I’ve spent some time debugging the new KIM Multifunction board this week. These are a couple shots of it on the bench. One chip was piggybacked onto another and a few jumpers added here and there:
This is taken directly overhead, showing the two new motherboard pieces and the multifunction board plugged into the first slot:
As of right now (1/21/2017 evening), everything on the new board works except for the EEPROM. It decodes fine, but the bus transceiver isn’t driving the data bus. The updates to fix the problem were made on the schematic, so tomorrow morning there will be a few more cuts and jumpers. It looks like no additional parts will be needed but the circuit design is enough that I don’t want to sell these with so many cuts and jumpers, and will do a second spin.
Corsham Tech plans on attending/displaying at the following shows in 2017:
- April 1-2, VCF East in NJ
- Late April, VCF SE in GA
- September, VCF MW near Chicago
If you think we should be at other shows, let me know!
These are the three new KIM-1 accessories I’ve been working on. None are for sale yet, as these are the raw boards that arrived in the last couple of days and need to be tested/debugged.
First, there was never a true standard for KIM motherboards. MOS Technology had the KIM-4 but they were never very common, and other companies such as MTU developed their own. None of them were standards except for the boards made by that manufacturer, so a board designed for the KIM-4 did not plug into an MTU motherboard.
A customer asked for a new board that could plug into a home-made motherboard he purchased along with a complete KIM system. His other boards were by MTU so my assumption is that the motherboard was more-or-less compatible with the MTU mobo (short for motherboard). Sure, I could adapt some of my existing designs to the new board profile but had no way to test it given not having a mobo. Well, necessity is the mother of invention, so I created two simple boards that extend the KIM-1’s Application and Expansion buses to four more connectors. The rev 1 boards are good except for an error where the silkscreen wasn’t printed, so the corporate logo is fine, but none of the connections are labeled and there are no indications what the boards are. The one on the left is the Expansion mobo while the right one is the Application version. They work (and will be sold) as a pair:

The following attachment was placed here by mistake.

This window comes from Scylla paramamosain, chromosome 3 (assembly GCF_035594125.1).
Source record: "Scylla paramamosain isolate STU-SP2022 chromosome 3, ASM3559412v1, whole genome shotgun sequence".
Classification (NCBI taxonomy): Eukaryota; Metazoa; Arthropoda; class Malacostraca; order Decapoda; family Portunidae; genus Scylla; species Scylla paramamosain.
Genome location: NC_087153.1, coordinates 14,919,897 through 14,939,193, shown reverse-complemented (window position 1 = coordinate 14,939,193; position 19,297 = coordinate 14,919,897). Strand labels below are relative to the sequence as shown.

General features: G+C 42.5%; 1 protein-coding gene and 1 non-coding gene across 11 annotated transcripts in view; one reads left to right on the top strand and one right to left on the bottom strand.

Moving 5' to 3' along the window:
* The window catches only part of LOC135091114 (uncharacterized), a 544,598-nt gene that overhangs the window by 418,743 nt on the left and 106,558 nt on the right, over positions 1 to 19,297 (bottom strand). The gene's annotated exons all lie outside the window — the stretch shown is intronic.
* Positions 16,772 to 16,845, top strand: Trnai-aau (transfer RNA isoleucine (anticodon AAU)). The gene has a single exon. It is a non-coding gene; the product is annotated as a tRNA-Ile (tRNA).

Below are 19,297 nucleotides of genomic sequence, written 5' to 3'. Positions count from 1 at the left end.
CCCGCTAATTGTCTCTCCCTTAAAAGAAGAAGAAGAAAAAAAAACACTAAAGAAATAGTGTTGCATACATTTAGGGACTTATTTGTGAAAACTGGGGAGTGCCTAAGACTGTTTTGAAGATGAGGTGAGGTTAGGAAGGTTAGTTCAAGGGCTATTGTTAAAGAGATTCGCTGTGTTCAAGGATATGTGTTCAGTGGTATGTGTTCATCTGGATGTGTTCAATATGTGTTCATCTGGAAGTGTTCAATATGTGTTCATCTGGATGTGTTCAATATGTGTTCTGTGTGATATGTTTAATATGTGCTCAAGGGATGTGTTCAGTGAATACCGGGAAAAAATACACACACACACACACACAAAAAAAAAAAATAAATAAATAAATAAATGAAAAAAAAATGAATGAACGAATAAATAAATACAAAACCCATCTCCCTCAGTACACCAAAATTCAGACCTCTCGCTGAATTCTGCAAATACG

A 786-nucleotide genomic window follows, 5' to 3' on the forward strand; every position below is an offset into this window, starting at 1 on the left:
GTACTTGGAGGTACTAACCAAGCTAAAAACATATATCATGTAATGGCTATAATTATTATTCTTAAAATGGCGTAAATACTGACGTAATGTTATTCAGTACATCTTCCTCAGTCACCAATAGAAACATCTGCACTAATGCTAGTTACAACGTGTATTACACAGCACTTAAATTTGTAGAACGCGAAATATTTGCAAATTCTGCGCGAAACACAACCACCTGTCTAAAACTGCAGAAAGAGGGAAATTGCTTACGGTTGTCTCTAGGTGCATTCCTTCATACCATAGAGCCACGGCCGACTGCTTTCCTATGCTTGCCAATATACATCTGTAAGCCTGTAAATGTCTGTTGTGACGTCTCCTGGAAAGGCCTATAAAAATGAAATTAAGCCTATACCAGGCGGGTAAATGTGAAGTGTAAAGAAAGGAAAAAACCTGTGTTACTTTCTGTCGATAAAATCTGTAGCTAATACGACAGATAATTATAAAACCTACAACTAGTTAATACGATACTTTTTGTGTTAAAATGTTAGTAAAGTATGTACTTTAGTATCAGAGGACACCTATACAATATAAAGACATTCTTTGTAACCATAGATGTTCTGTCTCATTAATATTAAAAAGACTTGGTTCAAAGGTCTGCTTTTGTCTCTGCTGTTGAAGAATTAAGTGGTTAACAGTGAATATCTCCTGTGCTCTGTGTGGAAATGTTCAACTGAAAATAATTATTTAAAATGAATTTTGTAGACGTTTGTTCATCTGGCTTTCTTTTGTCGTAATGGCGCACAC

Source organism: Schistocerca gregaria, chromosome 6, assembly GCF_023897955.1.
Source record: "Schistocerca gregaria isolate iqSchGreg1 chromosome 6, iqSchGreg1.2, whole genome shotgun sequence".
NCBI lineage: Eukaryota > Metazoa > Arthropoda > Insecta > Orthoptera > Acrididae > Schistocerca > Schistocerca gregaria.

The connectors are for power and the LED simply indicates when +5 is applied. The Expansion board allows +12 and +7.5 to be connected as well, as this was an MTU extension.
The other board is the “KIM-1 Multifunction” and is basically a combination of our existing I/O board and the 60K RAM/EPROM board:
It has all the same basic features as those two boards:
- RS-232 conversion
- 60K RAM
- 8K EEPROM
- Connectors for tape recorder
- Header for accessing the KIM I/O, which can be plugged into our SD card system
All of that logic was simply combined from existing boards, but this has a couple new things:
- Expansion area – add your own logic
- Bus signals are all buffered – needed for when more boards are plugged into the mobo
- Can take +5 from the mobo or use the 7.5 volt regulator on-board
And I just noticed an engineering tool that was left on the final artwork: notice the two horizontal lines at the top and bottom of the board right in the middle. This board prints onto two sheets of paper for desk checking but I had to be sure the spacing between the connectors was exactly right, so I added two lines of exactly 1″ length. The two sheets of paper got overlaid and those two lines measured, pages adjusted so they were 1″, then taped together. I’ll remove them for rev 2 😉
Assembled boards should be available around the end of January 2017.